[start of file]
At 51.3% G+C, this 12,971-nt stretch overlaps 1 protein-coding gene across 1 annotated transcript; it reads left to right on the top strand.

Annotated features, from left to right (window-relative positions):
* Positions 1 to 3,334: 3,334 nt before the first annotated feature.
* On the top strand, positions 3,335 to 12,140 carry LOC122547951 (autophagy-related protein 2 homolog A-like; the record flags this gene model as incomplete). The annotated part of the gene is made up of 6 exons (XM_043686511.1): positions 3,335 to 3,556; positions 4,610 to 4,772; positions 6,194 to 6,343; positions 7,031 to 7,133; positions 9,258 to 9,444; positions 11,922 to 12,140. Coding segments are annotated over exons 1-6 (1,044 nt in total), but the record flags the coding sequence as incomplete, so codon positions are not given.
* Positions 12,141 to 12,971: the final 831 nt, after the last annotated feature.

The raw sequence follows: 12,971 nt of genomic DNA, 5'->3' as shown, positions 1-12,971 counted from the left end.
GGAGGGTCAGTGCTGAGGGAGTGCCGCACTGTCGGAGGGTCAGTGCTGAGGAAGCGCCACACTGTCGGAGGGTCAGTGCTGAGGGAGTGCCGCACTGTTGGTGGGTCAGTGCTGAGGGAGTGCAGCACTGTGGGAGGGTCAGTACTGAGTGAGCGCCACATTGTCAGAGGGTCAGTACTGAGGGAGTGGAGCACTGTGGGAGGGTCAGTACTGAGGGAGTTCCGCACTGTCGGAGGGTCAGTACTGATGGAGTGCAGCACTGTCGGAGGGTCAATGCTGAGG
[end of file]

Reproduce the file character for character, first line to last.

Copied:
At 51.3% G+C, this 12,971-nt stretch overlaps 1 protein-coding gene across 1 annotated transcript; it reads left to right on the top strand.

Annotated features, from left to right (window-relative positions):
* Positions 1 to 3,334: 3,334 nt before the first annotated feature.
* On the top strand, positions 3,335 to 12,140 carry LOC122547951 (autophagy-related protein 2 homolog A-like; the record flags this gene model as incomplete). The annotated part of the gene is made up of 6 exons (XM_043686511.1): positions 3,335 to 3,556; positions 4,610 to 4,772; positions 6,194 to 6,343; positions 7,031 to 7,133; positions 9,258 to 9,444; positions 11,922 to 12,140. Coding segments are annotated over exons 1-6 (1,044 nt in total), but the record flags the coding sequence as incomplete, so codon positions are not given.
* Positions 12,141 to 12,971: the final 831 nt, after the last annotated feature.

The raw sequence follows: 12,971 nt of genomic DNA, 5'->3' as shown, positions 1-12,971 counted from the left end.
GGAGGGTCAGTGCTGAGGGAGTGCCGCACTGTCGGAGGGTCAGTGCTGAGGAAGCGCCACACTGTCGGAGGGTCAGTGCTGAGGGAGTGCCGCACTGTTGGTGGGTCAGTGCTGAGGGAGTGCAGCACTGTGGGAGGGTCAGTACTGAGTGAGCGCCACATTGTCAGAGGGTCAGTACTGAGGGAGTGGAGCACTGTGGGAGGGTCAGTACTGAGGGAGTTCCGCACTGTCGGAGGGTCAGTACTGATGGAGTGCAGCACTGTCGGAGGGTCAATGCTGAGG